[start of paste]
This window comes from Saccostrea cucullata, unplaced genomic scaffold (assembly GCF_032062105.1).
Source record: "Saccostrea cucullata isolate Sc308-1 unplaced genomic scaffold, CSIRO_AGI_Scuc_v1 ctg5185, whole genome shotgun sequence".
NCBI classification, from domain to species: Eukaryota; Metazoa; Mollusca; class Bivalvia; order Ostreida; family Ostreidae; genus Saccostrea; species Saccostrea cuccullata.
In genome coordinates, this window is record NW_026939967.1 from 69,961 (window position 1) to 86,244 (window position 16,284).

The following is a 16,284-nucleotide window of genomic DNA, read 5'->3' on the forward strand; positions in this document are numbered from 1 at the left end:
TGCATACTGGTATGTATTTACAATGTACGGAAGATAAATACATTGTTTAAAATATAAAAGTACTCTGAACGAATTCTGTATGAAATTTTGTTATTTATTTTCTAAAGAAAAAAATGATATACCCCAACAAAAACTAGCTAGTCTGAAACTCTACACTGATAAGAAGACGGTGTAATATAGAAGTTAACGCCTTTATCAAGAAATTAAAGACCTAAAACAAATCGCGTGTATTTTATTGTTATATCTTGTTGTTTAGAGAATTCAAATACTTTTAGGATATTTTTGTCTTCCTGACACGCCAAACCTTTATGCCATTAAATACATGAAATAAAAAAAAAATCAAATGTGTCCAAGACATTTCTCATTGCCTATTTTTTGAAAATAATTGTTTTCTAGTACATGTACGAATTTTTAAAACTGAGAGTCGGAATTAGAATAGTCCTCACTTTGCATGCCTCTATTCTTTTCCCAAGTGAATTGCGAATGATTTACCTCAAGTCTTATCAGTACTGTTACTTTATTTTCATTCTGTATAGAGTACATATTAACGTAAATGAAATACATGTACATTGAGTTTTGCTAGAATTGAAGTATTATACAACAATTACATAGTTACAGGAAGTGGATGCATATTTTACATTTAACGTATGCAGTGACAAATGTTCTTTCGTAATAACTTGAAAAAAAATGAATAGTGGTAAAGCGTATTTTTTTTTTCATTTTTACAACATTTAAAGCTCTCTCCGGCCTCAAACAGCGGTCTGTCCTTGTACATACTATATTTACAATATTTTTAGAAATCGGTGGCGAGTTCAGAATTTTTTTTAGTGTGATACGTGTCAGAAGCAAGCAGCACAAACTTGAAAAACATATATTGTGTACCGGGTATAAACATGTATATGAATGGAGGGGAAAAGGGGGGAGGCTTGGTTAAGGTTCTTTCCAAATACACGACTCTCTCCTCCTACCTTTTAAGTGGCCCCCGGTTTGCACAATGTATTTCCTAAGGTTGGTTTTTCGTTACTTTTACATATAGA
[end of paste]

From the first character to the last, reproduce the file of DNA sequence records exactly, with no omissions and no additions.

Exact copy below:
This window comes from Saccostrea cucullata, unplaced genomic scaffold (assembly GCF_032062105.1).
Source record: "Saccostrea cucullata isolate Sc308-1 unplaced genomic scaffold, CSIRO_AGI_Scuc_v1 ctg5185, whole genome shotgun sequence".
NCBI classification, from domain to species: Eukaryota; Metazoa; Mollusca; class Bivalvia; order Ostreida; family Ostreidae; genus Saccostrea; species Saccostrea cuccullata.
In genome coordinates, this window is record NW_026939967.1 from 69,961 (window position 1) to 86,244 (window position 16,284).

The following is a 16,284-nucleotide window of genomic DNA, read 5'->3' on the forward strand; positions in this document are numbered from 1 at the left end:
TGCATACTGGTATGTATTTACAATGTACGGAAGATAAATACATTGTTTAAAATATAAAAGTACTCTGAACGAATTCTGTATGAAATTTTGTTATTTATTTTCTAAAGAAAAAAATGATATACCCCAACAAAAACTAGCTAGTCTGAAACTCTACACTGATAAGAAGACGGTGTAATATAGAAGTTAACGCCTTTATCAAGAAATTAAAGACCTAAAACAAATCGCGTGTATTTTATTGTTATATCTTGTTGTTTAGAGAATTCAAATACTTTTAGGATATTTTTGTCTTCCTGACACGCCAAACCTTTATGCCATTAAATACATGAAATAAAAAAAAAATCAAATGTGTCCAAGACATTTCTCATTGCCTATTTTTTGAAAATAATTGTTTTCTAGTACATGTACGAATTTTTAAAACTGAGAGTCGGAATTAGAATAGTCCTCACTTTGCATGCCTCTATTCTTTTCCCAAGTGAATTGCGAATGATTTACCTCAAGTCTTATCAGTACTGTTACTTTATTTTCATTCTGTATAGAGTACATATTAACGTAAATGAAATACATGTACATTGAGTTTTGCTAGAATTGAAGTATTATACAACAATTACATAGTTACAGGAAGTGGATGCATATTTTACATTTAACGTATGCAGTGACAAATGTTCTTTCGTAATAACTTGAAAAAAAATGAATAGTGGTAAAGCGTATTTTTTTTTTCATTTTTACAACATTTAAAGCTCTCTCCGGCCTCAAACAGCGGTCTGTCCTTGTACATACTATATTTACAATATTTTTAGAAATCGGTGGCGAGTTCAGAATTTTTTTTAGTGTGATACGTGTCAGAAGCAAGCAGCACAAACTTGAAAAACATATATTGTGTACCGGGTATAAACATGTATATGAATGGAGGGGAAAAGGGGGGAGGCTTGGTTAAGGTTCTTTCCAAATACACGACTCTCTCCTCCTACCTTTTAAGTGGCCCCCGGTTTGCACAATGTATTTCCTAAGGTTGGTTTTTCGTTACTTTTACATATAGA